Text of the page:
I would recommend looking at your profit and loss over a number of years, say 3 as a benchmark. From that profit, add back any non-genuine wages you or your family have drawn and any expenses for you personally (eg motor vehicles, superannuation, etc). Likewise, take out any fringe benefits tax reimbursements you have contributed. Once you have this core business figure, apply the contracting rate for any owner Doctors (say 65%) to the owner Doctor billings, and this profit is the adjusted profit for the year.

In addition, you might also want to add back any abnormal expenditure over the 3 year period (eg large pieces of equipment or any other expenses you don’t consider “regular”). This will “annualise” a true profit of the business over the 3 years. You then also need to “weight” each of the years. This means that you will not look at the profit made each individual year, or the average of the profit over the 3 years, rather you would consider which years were more “regular” income years and give them a higher weighting than any years which were less “regular”. This gives you the weighted average EBIT.

How does a valuer work out what multiple to use in arriving at a valuation?

This is the harder bit; it’s not something you can just come up with or guess at. As a rough guide, a multiple of 1 to 5 years profit, however it depends on a number of factors. You should speak with someone who knows the medical industry and will also get to know your practice well. Once you have a rate, you will effectively multiply it by the weighted average profit figure.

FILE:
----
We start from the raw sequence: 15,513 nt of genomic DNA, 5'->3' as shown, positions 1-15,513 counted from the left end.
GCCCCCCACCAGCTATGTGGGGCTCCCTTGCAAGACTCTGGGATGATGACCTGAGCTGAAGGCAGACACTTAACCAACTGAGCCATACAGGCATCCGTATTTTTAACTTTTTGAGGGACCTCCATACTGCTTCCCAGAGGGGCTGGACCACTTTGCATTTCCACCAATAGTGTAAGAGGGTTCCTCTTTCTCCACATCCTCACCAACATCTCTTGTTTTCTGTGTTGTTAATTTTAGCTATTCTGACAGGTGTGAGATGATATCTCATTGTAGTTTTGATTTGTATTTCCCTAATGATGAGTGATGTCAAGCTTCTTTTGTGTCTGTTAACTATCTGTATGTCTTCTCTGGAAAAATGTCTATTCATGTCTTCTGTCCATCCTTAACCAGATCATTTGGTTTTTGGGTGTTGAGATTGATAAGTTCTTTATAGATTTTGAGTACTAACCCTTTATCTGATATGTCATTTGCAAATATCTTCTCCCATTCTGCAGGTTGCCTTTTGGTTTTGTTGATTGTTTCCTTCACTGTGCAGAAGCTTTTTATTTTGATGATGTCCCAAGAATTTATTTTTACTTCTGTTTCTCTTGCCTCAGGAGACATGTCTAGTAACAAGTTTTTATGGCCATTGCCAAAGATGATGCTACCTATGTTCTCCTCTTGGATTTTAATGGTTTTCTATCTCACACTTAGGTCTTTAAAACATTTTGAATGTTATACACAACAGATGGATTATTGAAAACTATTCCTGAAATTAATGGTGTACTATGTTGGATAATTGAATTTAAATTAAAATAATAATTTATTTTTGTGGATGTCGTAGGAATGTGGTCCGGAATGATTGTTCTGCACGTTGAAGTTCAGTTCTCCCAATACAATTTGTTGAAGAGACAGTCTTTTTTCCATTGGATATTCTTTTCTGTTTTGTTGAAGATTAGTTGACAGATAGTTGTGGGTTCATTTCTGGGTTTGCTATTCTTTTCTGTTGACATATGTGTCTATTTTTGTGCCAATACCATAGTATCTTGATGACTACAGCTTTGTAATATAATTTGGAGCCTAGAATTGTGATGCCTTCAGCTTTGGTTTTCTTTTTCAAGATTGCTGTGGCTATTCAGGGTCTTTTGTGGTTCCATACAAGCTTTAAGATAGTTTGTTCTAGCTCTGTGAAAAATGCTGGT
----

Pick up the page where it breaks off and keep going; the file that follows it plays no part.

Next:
There are a number of industry factors to consider in working out the multiple, for example:

  • Changes in Government policy will not only affect the industry, but your practice specifically;
  • Changes in healthcare, for example changes to the way public hospitals are run. If it were to become an option for patients to visit their public hospital as opposed to a GP clinic, that would affect your profit;
  • External environmental factors, for example practice location. Practices on busy roads are easily accessible, ample car parking and proximity to a train station will see a positive impact on the multiple. Practices which are difficult to access, don’t have street frontage or difficult car parking will see a negative effect on the multiple;
  • Demographics, for example areas with young families who are inclined to visit the doctor regularly versus areas with more elderly patients who may be bulk billed this will affect your practice performance;
  • Socioeconomic status, for example affluent areas where patients are happy to pay more to see their doctor, versus low socioeconomic areas which may be traditionally bulk billing areas.

It’s important the process is undertaken thoroughly to get an indication of what your business is worth.

Is that the final number?

This Cap rate approach will help determine the goodwill (or value) of the business, however don’t forget that the value of any plant and equipment should also then be added to this number if a sale does occur.   This could be minimal value or it could be considerable if there was a recent fit out. The value of this equipment should always be considered at market value, not the price it was purchased for.

Is market competition important?